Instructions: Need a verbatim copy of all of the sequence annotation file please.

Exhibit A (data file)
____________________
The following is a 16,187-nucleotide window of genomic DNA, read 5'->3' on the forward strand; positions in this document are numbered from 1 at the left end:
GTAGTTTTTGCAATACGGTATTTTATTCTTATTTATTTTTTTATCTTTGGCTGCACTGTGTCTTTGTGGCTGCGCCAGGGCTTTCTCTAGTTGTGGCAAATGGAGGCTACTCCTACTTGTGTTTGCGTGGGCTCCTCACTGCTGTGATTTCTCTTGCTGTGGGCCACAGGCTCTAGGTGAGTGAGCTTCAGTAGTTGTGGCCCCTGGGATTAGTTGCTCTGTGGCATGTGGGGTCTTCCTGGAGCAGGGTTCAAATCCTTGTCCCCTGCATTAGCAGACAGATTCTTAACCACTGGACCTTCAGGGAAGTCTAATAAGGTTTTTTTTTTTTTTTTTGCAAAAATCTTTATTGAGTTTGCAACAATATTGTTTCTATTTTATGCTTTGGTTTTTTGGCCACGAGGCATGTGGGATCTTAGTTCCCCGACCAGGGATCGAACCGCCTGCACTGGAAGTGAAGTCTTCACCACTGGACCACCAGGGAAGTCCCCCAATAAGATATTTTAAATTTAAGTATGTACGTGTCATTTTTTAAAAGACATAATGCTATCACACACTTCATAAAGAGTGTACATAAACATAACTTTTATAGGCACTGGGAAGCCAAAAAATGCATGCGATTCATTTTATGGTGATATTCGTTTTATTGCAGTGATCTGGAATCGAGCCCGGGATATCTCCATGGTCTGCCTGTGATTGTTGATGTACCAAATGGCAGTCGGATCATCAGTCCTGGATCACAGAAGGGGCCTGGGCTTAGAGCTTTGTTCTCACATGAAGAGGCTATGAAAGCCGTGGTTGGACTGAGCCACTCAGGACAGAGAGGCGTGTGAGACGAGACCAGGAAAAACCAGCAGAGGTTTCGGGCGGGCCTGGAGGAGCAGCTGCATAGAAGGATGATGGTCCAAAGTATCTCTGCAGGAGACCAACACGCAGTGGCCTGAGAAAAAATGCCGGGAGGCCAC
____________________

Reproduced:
The following is a 16,187-nucleotide window of genomic DNA, read 5'->3' on the forward strand; positions in this document are numbered from 1 at the left end:
GTAGTTTTTGCAATACGGTATTTTATTCTTATTTATTTTTTTATCTTTGGCTGCACTGTGTCTTTGTGGCTGCGCCAGGGCTTTCTCTAGTTGTGGCAAATGGAGGCTACTCCTACTTGTGTTTGCGTGGGCTCCTCACTGCTGTGATTTCTCTTGCTGTGGGCCACAGGCTCTAGGTGAGTGAGCTTCAGTAGTTGTGGCCCCTGGGATTAGTTGCTCTGTGGCATGTGGGGTCTTCCTGGAGCAGGGTTCAAATCCTTGTCCCCTGCATTAGCAGACAGATTCTTAACCACTGGACCTTCAGGGAAGTCTAATAAGGTTTTTTTTTTTTTTTTTGCAAAAATCTTTATTGAGTTTGCAACAATATTGTTTCTATTTTATGCTTTGGTTTTTTGGCCACGAGGCATGTGGGATCTTAGTTCCCCGACCAGGGATCGAACCGCCTGCACTGGAAGTGAAGTCTTCACCACTGGACCACCAGGGAAGTCCCCCAATAAGATATTTTAAATTTAAGTATGTACGTGTCATTTTTTAAAAGACATAATGCTATCACACACTTCATAAAGAGTGTACATAAACATAACTTTTATAGGCACTGGGAAGCCAAAAAATGCATGCGATTCATTTTATGGTGATATTCGTTTTATTGCAGTGATCTGGAATCGAGCCCGGGATATCTCCATGGTCTGCCTGTGATTGTTGATGTACCAAATGGCAGTCGGATCATCAGTCCTGGATCACAGAAGGGGCCTGGGCTTAGAGCTTTGTTCTCACATGAAGAGGCTATGAAAGCCGTGGTTGGACTGAGCCACTCAGGACAGAGAGGCGTGTGAGACGAGACCAGGAAAAACCAGCAGAGGTTTCGGGCGGGCCTGGAGGAGCAGCTGCATAGAAGGATGATGGTCCAAAGTATCTCTGCAGGAGACCAACACGCAGTGGCCTGAGAAAAAATGCCGGGAGGCCAC